[Enter six men who, judging by their dress and speech, are uneducated manual laborers. Shakespeare achieves comedic effect from the manner in which they attempt to act sophisticated. Quince is a carpenter, Snug is a joiner, Bottom is a weaver, Flute is a bellows-mender, Snout is a tinker, and Starveling is a tailor.]
You were best to call them generally, man by
man, according to the scrip.
Here is the scroll of every man's name which is
thought fit through all Athens to play in our interlude
before the Duke and the Duchess on his wedding day at
First, good Peter Quince, say what the play treats on,
then read the names of the actors, and so grow to a
Marry, our play is The Most Lamentable Comedy and
Most Cruel Death of Pyramus and Thisbe.
A very good piece of work, I assure you, and a
merry. Now, good Peter Quince, call forth your actors
by the scroll. Masters, spread yourselves.
Answer as I call you. Nick Bottom, the weaver?
Ready. Name what part I am for, and proceed.
You, Nick Bottom, are set down for Pyramus.
What is Pyramus? A lover or a tyrant?
A lover, that kills himself most gallantly for love.
That will ask some tears in the true performing of
it. If I do it, let the audience look to their eyes. I will
move storms, I will condole in some measure — To the
rest. — Yet my chief humor is for a tyrant. I could play
Ercles rarely, or a part to tear a cat in, to make all split.
This was lofty. — Now name the rest of the players. — This is
Ercles' vein, a tyrant's vein; a lover is more condoling.
Francis Flute, the bellows-mender?
Flute, you must take Thisbe on you.
What is Thisbe? A wandering knight?
It is the lady that Pyramus must love.
Nay, faith, let not me play a woman. I have a
That's all one. You shall play it in a mask, and
you may speak as small as you will.
An I may hide my face, let me play Thisbe too. I'll
speak in a monstrous little voice: “Thisne,
Thisne!” — “Ah Pyramus, my lover dear! Thy Thisbe dear and lady dear!”
No, no, you must play Pyramus; and Flute, you
Robin Starveling, the tailor?
Robin Starveling, you must play Thisbe's mother.
You, Pyramus's father; myself, Thisbe's father.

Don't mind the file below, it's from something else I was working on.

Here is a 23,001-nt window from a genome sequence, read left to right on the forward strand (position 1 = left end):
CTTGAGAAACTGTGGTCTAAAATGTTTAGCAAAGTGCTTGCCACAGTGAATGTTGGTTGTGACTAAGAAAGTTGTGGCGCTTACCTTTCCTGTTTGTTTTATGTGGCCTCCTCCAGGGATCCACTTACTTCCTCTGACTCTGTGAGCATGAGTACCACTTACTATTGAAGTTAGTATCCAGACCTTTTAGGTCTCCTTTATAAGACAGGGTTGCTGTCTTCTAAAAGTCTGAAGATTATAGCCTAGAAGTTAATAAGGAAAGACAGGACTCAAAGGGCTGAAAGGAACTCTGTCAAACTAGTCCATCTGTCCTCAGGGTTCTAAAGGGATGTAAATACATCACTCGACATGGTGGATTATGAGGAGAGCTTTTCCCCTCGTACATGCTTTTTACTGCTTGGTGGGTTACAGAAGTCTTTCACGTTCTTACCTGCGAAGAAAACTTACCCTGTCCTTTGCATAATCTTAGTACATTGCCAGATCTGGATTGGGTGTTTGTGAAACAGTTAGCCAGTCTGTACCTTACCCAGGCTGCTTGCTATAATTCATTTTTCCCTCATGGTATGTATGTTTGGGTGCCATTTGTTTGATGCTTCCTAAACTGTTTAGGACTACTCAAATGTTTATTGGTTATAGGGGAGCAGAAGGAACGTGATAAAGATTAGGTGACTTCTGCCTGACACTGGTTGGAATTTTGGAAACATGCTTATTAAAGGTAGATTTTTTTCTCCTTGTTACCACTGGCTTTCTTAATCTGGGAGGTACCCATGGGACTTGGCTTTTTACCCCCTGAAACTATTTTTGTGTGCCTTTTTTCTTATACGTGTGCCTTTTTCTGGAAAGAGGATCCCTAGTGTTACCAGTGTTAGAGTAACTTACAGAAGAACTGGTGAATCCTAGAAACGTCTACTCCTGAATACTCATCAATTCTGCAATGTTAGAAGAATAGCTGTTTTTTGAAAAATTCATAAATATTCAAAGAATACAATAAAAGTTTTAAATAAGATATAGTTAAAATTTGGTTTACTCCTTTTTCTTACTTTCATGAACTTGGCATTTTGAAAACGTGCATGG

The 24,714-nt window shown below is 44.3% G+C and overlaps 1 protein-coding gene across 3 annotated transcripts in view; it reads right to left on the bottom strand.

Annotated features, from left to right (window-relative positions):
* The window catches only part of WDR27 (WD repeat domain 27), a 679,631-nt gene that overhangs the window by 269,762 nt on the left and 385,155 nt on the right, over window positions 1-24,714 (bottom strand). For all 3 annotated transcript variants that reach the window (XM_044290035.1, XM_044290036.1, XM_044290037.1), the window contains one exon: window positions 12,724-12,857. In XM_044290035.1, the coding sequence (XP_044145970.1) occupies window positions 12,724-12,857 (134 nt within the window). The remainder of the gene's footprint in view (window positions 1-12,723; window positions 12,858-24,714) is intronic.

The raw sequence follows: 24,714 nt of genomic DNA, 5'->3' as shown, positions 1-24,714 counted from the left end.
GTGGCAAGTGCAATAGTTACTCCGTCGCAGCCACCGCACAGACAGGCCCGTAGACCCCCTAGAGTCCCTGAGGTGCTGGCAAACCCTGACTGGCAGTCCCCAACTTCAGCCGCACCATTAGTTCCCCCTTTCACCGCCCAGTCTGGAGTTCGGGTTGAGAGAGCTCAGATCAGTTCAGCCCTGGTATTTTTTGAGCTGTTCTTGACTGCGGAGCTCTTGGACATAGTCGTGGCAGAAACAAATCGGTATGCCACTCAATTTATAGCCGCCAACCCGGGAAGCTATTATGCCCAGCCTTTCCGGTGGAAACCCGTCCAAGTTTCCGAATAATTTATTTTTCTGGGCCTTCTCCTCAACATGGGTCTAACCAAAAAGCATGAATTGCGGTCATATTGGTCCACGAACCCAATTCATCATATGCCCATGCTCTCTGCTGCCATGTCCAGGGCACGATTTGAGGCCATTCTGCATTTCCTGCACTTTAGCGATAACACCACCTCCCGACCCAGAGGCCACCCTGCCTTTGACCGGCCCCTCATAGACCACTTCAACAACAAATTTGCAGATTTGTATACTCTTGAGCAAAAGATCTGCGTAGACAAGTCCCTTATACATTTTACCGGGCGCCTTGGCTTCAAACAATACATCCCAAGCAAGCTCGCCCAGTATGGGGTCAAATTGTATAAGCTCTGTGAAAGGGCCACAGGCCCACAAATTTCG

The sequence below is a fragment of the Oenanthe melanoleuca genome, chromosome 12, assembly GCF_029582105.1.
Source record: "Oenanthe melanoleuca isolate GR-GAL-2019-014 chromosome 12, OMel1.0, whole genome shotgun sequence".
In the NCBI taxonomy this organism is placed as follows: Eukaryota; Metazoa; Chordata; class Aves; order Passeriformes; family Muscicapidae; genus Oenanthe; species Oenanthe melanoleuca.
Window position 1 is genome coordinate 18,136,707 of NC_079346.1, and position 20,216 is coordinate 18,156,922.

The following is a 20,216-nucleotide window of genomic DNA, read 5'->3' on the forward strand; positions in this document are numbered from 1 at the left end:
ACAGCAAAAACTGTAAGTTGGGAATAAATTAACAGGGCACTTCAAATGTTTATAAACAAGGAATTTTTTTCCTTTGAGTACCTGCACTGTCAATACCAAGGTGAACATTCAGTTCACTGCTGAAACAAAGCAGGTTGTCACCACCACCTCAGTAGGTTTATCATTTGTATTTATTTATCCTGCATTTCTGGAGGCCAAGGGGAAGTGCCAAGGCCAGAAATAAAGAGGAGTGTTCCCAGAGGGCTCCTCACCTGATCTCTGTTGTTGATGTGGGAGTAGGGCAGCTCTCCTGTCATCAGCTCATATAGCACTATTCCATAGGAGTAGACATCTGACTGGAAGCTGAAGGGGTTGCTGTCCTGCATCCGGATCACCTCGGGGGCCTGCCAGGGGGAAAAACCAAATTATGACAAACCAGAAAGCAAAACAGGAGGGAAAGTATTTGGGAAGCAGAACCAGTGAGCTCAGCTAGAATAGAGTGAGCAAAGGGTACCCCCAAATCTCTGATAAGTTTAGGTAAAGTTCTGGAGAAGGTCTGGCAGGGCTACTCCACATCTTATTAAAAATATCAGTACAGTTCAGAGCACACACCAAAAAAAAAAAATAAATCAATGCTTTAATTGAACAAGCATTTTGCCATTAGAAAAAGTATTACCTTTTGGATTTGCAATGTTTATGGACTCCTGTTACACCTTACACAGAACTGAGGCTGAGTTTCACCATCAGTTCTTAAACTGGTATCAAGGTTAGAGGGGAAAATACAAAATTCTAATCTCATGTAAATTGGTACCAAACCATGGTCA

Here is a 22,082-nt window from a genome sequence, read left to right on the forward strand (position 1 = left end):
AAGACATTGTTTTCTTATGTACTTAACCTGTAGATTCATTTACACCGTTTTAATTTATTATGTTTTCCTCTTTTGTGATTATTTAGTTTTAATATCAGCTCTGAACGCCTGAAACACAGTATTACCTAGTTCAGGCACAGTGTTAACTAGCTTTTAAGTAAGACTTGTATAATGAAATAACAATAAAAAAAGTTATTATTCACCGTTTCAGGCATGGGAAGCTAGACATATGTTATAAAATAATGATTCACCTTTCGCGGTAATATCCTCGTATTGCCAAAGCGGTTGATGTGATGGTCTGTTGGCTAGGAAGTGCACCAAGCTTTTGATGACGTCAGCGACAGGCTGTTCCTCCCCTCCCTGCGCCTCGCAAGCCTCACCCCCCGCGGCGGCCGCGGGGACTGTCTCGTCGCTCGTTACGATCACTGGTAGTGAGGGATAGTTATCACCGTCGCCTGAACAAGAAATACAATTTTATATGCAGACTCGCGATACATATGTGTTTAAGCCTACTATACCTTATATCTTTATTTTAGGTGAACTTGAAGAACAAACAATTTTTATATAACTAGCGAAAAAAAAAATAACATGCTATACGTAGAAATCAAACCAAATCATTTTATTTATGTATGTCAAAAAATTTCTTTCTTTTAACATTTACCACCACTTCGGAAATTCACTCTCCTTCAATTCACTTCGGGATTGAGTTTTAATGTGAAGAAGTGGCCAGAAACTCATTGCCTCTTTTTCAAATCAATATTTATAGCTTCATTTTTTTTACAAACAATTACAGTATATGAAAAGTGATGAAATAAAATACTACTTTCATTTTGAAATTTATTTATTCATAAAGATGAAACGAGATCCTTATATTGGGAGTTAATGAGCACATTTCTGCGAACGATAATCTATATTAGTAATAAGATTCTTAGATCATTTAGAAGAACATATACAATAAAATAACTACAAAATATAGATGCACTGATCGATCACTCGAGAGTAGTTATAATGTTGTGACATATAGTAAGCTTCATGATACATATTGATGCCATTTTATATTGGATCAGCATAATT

Snug the joiner, you the lion's part. And I hope here is a
Have you the lion's part written? Pray you, if it be,
give it me, for I am slow of study.
You may do it extempore, for it is nothing but
Let me play the lion too. I will roar that I will do
any man's heart good to hear me. I will roar that I will
make the Duke say “Let him roar again, let him roar
An you should do it too terribly you would fright
the Duchess and the ladies that they would shriek, and
that were enough to hang us all.
That would hang us, every mother's son.
I grant you, friends, if you should fright the ladies
out of their wits, they would have no more discretion but
to hang us, but I will aggravate my voice so that I will
roar you as gently as any sucking dove. I will roar you
an 'twere any nightingale.
You can play no part but Pyramus, for Pyramus is
a sweet-faced man, a proper man as one shall see in a
summer's day, a most lovely, gentlemanlike man.
Therefore you must needs play Pyramus.
Well, I will undertake it. What beard were I best
I will discharge it in either your straw-color
beard, your orange-tawny beard, your purple-in-grain
beard, or your French-crown-color beard, your perfect
Some of your French crowns have no hair at all,
and then you will play barefaced. – But masters, here are
your parts, and I am to entreat you, request you, and
desire you to con them by tomorrow night, and meet me
in the palace wood a mile without the town. By moonlight
There will we rehearse, for if we meet in the city
we shall be dogged with company and our devices
known. In the meantime I will draw a bill of properties
such as our play wants. I pray you fail me not.
We will meet, and there we may rehearse most
obscenely and courageously. Take pains; be perfect.
At the Duke's oak we meet.
Enough. Hold or cut bowstrings.